Paul Weller Wake Up The Nation
As a solo artist, Paul Weller has rarely gotten enough credit—at least in America—for the diversity and creativity of his output. Weller’s gotten wilder as he’s gotten older, taking more of an experimental approach than he ever did with mod-punk legends The Jam or slick soulsters The Style Council. Weller’s latest, Wake Up The Nation, is full of short songs suffused with a jittery vibe, and many of its 16 tracks sound like three or four songs crammed together. The record features Jam bassist Bruce Foxton on two tracks, and collaborations with My Bloody Valentine’s Kevin Shields and septuagenarian rock drummer Clem Cattini, but mainly it’s Weller’s show, as he purges the contents of his music-addled head.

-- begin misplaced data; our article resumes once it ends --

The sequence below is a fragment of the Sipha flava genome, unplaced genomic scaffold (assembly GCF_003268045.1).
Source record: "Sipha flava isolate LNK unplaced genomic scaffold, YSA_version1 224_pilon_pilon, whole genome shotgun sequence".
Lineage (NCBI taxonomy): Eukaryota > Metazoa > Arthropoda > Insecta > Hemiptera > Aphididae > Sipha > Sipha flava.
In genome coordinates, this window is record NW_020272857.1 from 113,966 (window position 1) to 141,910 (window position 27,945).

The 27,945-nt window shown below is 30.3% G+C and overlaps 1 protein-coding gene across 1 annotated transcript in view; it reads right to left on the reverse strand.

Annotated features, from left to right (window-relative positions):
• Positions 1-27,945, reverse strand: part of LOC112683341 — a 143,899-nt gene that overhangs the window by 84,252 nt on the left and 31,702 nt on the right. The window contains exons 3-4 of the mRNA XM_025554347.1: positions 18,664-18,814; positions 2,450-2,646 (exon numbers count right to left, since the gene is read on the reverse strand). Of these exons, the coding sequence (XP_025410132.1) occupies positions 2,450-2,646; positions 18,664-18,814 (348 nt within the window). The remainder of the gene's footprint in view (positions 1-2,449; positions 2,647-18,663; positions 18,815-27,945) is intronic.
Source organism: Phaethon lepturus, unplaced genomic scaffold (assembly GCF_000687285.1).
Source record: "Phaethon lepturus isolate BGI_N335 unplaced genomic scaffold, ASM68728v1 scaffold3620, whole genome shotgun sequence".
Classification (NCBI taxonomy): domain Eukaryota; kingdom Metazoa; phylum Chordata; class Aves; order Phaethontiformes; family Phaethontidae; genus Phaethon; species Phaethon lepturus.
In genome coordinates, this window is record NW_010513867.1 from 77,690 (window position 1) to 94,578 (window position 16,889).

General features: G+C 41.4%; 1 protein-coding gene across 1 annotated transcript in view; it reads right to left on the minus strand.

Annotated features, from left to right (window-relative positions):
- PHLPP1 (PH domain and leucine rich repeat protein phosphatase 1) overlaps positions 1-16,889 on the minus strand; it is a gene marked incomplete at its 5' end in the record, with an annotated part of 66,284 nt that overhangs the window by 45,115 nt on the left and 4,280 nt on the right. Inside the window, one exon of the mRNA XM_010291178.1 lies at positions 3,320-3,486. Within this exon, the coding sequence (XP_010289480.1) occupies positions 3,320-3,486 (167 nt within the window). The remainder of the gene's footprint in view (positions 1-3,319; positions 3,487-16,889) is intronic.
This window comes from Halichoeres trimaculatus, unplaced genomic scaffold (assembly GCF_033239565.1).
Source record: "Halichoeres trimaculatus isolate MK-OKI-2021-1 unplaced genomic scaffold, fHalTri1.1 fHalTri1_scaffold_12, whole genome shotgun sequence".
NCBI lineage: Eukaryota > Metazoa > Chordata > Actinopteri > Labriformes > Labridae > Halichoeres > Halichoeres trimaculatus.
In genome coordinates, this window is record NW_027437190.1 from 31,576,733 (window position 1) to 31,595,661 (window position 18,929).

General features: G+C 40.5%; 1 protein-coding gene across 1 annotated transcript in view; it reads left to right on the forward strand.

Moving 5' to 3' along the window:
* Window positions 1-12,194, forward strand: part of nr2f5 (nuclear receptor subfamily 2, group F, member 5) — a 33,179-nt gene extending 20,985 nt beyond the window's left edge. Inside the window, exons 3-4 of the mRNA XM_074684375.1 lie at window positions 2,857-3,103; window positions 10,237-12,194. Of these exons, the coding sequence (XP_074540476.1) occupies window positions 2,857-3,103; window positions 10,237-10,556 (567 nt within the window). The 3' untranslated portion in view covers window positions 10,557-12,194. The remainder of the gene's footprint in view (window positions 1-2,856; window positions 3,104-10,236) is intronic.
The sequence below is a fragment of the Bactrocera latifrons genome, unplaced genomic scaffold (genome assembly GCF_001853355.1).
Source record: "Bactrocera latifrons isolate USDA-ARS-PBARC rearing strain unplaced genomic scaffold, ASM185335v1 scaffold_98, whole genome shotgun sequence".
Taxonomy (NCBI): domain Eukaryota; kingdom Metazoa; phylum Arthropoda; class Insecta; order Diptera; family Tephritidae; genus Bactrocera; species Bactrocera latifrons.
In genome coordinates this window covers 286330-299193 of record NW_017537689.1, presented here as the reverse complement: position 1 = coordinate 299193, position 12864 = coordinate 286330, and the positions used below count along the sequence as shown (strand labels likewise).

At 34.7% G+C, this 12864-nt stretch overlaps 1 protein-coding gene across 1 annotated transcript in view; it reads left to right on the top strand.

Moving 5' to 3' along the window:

Sometimes the layers of sound and noise merely mask a weak hook, but more often Weller is just bursting with ideas. He scales down Phil Spector pop on the catchy “No Tears To Cry,” does a homegrown version of Krautrock on “Fast Car/Slow Traffic,” marries a cabaret croon to incompatible guitar-pop on “Andromeda,” recalls late ’60s foreign film soundtracks on “In Amsterdam,” extends a bridge to song-length on the psychedelic “She Speaks,” samples Blood, Sweat & Tears on the funky “Aim High,” goes glam-disco on “Up The Dosage,” and blends Harry Nilsson, Pete Townshend, and Quincy Jones on the sublimely batshit “Trees.” Taken all together, Wake Up The Nation is either a standout album from a brilliant career, or utter wankery. One thing’s certain: It ain’t dull.